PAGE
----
At the 2011 Geneva Motor Show Maserati unveiled a new version of the GranCabrio, with an enhanced level of performance and handling. This version also has the 4.7-litre V8, coupled with the ZF six-speed automatic transmission and fitted with the slightly uprated 450 PS/331 kW; 444 bhp version of the V8 engine, with 510 N·m (380 lb·ft) torque..To hint at the car's more sporting nature, the headlights have black surrounds and other details such as the bars in the grille are also finished in black. There are also larger sideskirts as well as tiny winglets on the lower front corners.


GranCabrio Fendi (2011-)

It is a version of GranCabrio designed by Silvia Venturini Fendi.


The vehicle was unveiled in 2011 Frankfurt Motor Show.






















                                                                                                                                                                                            GranCabrio MC
Maserati Corse-style four-seater open-top is 48 mm (1.9 in) longer than GranCabrio with front end inspired directly by MC Stradale, also much improved aerodynamics compared to standard models. Power comes from 4.7 L 90° V8 delivering 460 hp (343 kW) and 520 N·m (384 lb·ft) of torque. Top speed is 289 km/h (180 mph) and acceleration 0–100 km/h is 4.9s. For transmission only one choice, MC Auto Sfift, 6-speed ZF automatic. Wheels are 20 inch MC Design rims. Premiere at Paris Motor Show 27 September 2012.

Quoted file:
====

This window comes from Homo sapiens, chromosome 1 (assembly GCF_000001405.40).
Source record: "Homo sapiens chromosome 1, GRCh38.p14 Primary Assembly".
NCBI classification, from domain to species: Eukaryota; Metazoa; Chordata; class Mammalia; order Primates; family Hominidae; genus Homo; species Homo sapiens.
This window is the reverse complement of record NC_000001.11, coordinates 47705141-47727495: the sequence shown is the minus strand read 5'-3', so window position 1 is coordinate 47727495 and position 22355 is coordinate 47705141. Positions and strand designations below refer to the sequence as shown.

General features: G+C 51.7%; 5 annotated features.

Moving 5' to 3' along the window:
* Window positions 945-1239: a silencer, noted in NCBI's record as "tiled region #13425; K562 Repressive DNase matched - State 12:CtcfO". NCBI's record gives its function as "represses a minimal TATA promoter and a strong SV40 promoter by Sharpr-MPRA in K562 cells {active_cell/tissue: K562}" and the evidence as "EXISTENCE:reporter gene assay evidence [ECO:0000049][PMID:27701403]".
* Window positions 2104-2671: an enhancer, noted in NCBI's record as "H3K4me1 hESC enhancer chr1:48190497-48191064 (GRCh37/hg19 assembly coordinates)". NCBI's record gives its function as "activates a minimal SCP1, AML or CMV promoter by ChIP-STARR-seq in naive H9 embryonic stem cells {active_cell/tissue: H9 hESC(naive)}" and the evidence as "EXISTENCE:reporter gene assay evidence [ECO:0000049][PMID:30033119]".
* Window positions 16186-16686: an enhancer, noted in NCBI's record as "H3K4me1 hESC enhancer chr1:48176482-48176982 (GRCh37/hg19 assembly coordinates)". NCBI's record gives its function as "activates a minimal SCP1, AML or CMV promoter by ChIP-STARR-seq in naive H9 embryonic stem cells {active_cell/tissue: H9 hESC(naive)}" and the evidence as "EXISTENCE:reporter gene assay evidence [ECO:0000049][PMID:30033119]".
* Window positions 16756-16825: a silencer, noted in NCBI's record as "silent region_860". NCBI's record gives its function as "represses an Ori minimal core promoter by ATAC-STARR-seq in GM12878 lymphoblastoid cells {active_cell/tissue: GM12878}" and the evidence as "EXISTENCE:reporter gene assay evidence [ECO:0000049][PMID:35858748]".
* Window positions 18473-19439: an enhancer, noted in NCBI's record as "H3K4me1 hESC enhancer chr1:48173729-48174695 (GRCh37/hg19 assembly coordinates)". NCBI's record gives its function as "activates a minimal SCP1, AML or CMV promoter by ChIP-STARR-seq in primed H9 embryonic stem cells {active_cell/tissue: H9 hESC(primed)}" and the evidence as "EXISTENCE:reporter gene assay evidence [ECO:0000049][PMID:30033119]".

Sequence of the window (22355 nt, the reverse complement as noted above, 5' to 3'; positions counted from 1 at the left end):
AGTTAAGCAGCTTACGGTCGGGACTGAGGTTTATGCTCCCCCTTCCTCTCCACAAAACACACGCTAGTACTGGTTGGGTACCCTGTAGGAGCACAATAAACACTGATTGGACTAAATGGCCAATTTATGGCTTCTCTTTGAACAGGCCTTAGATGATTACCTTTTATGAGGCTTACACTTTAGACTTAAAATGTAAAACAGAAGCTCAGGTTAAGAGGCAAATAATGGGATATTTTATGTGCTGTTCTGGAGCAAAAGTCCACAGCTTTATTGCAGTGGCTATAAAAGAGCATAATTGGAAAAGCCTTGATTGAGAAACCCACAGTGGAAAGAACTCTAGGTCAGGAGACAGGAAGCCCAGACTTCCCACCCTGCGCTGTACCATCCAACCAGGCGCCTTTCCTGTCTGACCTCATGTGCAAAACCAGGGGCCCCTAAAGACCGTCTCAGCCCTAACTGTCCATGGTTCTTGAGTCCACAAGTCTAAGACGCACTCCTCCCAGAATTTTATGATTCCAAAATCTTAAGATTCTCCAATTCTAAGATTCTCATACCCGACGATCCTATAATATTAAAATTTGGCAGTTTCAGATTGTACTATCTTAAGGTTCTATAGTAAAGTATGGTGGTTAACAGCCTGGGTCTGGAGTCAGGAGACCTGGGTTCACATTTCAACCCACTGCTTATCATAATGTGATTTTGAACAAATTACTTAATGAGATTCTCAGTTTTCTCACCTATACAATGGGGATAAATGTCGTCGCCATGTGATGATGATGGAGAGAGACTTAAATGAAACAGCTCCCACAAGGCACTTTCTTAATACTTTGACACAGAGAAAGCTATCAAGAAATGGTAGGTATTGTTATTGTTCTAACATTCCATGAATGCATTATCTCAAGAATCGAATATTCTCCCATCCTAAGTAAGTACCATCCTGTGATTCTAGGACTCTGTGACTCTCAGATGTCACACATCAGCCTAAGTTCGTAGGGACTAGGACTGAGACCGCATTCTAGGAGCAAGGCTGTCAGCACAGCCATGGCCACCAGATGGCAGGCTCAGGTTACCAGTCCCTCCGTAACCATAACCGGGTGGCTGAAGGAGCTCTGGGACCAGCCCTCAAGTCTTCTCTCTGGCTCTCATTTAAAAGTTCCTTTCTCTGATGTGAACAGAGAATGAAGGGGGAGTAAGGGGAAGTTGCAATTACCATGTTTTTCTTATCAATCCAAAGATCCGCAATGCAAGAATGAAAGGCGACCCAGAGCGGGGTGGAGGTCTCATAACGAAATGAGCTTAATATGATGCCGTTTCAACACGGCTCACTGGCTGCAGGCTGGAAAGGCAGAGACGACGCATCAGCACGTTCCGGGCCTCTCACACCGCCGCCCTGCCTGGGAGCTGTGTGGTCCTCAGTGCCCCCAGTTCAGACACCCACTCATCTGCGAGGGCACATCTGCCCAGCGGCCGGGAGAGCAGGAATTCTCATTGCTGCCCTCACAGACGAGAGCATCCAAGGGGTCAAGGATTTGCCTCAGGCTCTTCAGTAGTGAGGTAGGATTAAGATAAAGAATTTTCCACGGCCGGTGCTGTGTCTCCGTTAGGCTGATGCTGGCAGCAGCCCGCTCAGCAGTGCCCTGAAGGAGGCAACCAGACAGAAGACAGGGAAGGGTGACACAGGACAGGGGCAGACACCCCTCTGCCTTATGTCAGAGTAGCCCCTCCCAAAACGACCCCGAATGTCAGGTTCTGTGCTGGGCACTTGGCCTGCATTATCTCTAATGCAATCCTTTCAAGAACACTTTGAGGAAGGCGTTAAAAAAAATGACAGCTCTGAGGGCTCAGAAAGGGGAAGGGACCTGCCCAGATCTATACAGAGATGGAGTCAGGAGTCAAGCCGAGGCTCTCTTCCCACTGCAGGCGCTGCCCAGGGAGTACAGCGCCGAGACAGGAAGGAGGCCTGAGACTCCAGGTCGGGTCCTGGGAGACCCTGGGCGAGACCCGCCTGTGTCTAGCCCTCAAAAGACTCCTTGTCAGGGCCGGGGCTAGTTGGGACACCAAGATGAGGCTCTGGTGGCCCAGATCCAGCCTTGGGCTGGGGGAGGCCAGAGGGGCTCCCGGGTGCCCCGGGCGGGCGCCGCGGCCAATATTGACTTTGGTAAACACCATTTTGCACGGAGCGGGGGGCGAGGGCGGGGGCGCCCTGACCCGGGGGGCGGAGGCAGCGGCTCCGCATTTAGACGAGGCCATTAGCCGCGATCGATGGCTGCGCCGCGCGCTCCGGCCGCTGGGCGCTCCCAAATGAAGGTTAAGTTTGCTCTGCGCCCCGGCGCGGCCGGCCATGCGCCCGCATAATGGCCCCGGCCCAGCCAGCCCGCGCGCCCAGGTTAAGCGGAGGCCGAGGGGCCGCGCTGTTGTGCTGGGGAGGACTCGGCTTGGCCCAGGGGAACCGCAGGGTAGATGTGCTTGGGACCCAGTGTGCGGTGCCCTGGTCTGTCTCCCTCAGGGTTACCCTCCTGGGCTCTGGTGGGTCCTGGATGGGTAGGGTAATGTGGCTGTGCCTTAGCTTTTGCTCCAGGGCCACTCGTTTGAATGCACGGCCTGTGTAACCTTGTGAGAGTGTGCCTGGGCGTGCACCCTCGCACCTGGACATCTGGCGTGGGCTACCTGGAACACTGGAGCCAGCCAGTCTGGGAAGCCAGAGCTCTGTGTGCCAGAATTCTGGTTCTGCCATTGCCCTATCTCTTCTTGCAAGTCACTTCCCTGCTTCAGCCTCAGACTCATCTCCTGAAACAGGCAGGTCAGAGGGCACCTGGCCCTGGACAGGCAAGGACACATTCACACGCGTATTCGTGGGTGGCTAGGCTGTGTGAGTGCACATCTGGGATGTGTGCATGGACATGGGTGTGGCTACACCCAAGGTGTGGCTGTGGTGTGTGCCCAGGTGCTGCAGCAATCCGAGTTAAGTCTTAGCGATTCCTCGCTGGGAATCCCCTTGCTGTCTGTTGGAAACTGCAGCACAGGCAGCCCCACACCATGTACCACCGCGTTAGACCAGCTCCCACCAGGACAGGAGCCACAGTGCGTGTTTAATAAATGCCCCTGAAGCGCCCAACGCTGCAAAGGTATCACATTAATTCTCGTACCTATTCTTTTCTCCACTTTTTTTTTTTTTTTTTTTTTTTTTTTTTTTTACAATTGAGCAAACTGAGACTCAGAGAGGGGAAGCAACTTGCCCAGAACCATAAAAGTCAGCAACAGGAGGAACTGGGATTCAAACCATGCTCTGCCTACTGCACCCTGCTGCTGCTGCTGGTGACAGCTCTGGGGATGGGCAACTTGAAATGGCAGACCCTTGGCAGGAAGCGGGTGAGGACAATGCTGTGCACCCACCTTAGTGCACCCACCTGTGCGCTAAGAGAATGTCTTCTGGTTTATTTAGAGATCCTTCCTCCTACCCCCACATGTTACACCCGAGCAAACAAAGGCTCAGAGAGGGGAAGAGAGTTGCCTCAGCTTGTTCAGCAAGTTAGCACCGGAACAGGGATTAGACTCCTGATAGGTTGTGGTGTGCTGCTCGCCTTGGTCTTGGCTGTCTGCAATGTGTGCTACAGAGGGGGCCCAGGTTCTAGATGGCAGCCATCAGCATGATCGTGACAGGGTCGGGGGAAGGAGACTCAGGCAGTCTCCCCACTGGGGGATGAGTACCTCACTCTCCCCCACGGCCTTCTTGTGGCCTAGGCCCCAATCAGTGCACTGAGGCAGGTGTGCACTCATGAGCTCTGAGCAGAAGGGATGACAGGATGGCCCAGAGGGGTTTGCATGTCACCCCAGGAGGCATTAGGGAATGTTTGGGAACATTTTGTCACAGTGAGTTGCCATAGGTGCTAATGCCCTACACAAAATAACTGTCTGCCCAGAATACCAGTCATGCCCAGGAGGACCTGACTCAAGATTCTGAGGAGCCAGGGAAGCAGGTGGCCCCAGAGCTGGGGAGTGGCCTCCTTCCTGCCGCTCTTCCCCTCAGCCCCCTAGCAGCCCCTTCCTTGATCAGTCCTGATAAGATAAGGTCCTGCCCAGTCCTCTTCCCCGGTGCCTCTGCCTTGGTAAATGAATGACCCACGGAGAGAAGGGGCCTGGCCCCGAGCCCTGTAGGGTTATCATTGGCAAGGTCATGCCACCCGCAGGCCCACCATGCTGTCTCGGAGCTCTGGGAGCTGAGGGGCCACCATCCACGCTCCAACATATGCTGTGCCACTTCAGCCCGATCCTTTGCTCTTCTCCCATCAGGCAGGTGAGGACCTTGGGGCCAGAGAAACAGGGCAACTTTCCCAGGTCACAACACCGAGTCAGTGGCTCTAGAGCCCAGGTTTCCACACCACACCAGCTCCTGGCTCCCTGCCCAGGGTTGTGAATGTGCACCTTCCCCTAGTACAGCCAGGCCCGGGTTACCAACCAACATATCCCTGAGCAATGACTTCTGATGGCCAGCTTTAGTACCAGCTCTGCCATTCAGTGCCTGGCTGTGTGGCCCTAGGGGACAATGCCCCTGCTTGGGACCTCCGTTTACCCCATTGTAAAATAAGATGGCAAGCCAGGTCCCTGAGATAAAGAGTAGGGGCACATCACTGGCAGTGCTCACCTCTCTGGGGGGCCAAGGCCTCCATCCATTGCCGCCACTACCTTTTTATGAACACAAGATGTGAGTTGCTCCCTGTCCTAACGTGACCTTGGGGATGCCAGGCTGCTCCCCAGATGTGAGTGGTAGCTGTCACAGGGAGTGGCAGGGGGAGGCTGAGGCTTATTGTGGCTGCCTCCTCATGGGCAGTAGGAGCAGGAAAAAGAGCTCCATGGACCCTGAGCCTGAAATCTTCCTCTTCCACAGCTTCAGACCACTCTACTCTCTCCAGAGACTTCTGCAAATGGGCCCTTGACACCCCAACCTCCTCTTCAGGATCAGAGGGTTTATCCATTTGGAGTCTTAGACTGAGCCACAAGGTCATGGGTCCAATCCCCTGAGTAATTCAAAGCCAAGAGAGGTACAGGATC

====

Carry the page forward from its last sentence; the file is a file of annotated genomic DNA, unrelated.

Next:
Maserati Gran Turismo S Superior Black Edition

tadaaaaaaaaaaaaaaaaaaaaaaaaaaaaaaaaaaa




The car tuners from Anderson Germany wanted to improve the Maserati Gran Turismo S and that’s how they came up with the “Superior Black Edition”, an improved version of the car, with new looks and performances as well. The Gran Turismo S received a carbon fiber body kit which includes a new bonnet, side mirrors, tailgate and roof ledges, front and rear aprons and side inlets as well.
After they’ve installed the new body kit, the car has been coated in a silky matte black finish with a few shining highlights and also received tinted headlights and tail lamps to match the car’s blacked out look. The car’s suspension was also lowered a bit and a new set of 21″ wheels wrapped in high performance tires complete the car’s new exterior look.
Under the hood, the Maserati Gran Turismo S Superior Black Edition went through a couple of tweaks and upgrades and that’s how the 4.7L V8 engine is now able to develop 485 hp instead of the 434 hp of the standard version of the car. A new stainless steel is another great upgrade for this car offering to “sing” in two separate keys.
The interior of the car was also refined with black carbon leather and black Alcantara with contrasting red seams and stitching.













No comments:

Post a Comment